We named him Keagan in the womb. It’s Irish, like my Grandma, and it means “little and fierce.” He’s had to live up to his name every single day of his life. He’s seen more doctors and specialists in his short life than most elderly folks have in a life time. Currently, he averages 14 appointments a month.
And now, here he is, almost eleven. He’s smart, sweet, funny, and a fighter. That child could out-read most adults, and began reading before he turned two. He’s obsessed with science and frequently educates the adults around him about a wide variety of scientific topics. But sometimes, he shuts down. Prone to selective mutism, sometimes language is just too much for his overstimulated brain, so he turns it off to protect himself. Sometimes, when there is too much sensory input for his brain to process, he melts down. He can get violent, especially with me. I don’t say this to insult my son. He’s the light of my life. I say this to give an honest picture of what our day to day lives look like in my home. I understand that my son isn’t mean or bad. When the meltdown passes, he is apologetic and back to his sweet self.
Though there are clear differences from my son and other boys his age, he’s also very much an almost-eleven-year-old boy. He loves Star Wars, Mine Craft, and Lego. He’s also getting too cool for his mama, which brings me to the story I set out to tell with this blog post.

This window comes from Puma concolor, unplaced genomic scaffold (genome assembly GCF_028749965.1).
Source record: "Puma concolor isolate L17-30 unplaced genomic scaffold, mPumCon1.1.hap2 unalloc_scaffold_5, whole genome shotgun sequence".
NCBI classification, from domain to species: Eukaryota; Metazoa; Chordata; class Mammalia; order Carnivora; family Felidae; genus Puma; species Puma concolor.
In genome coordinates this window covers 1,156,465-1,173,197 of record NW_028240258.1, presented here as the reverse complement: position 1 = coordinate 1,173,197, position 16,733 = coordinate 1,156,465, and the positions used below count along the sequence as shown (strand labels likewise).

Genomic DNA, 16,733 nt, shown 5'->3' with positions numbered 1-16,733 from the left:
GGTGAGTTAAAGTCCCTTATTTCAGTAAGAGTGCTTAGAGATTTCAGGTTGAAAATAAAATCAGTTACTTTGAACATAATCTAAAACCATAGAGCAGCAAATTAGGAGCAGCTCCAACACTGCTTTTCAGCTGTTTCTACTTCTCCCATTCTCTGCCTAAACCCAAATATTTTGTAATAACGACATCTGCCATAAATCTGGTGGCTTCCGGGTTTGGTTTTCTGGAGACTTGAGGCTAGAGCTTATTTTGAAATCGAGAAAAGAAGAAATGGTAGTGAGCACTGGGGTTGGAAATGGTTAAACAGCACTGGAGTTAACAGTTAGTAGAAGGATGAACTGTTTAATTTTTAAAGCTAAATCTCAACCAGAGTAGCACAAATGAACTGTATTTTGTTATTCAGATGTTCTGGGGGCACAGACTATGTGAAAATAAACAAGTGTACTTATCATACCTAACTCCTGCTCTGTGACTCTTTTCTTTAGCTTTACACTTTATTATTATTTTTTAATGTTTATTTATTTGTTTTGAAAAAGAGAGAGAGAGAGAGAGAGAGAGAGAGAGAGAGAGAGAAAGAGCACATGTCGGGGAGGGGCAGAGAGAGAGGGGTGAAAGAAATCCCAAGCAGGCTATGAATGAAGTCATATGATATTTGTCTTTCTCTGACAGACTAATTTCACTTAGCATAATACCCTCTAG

This morning, he climbed into my lap, wrapped his arms around me in a a tight hug, and held me in silence for several minutes. I held him back, running my fingers through his hair like I did when he was a baby. I breathed in his scent. I squeezed back. I gave him every bit of my attention for those minutes.
Eventually, his brother popped out of his bedroom and called him away to go play and he scampered off happily. I never got an explanation for why he wanted to climb into my lap, but I am glad that he did.
The thing is, these cuddling sessions are less and less frequent. One day, probably not too far into the future, my little fighter will climb into my lap for the last time. I won’t know it is the last time, nor will he, but it will be the end of an era. He’s a hugger, an I know I will always get affection from my son, however his days of climbing into Mama’s lap are numbered.
I can’t help but think back to the day after his birth. He’d just started seizing and the doctors had discovered a brain bleed. They had to transfer him to another hospital fifty miles away and I was not allowed into the ambulance. Before they swept him away from me, I got a moment to be with him. Panic stricken, I worried it could be the last time I held him. Thank God, it wasn’t. But that moment came back to me this morning. He lived for many more years on his mama’s lap.
I am so grateful for my son’s life. And I am not going to take his cuddles for granted. I am going to hold on tight when he crawls into my lap. I will savor the moment when he climbs into my lap because that last time is eminent. How blessed I am to get to have this era come to an end naturally instead of through tragedy.
Hold on to your kids. So many “lasts” sneak up on you and you miss them. Try to be present for the ones that count.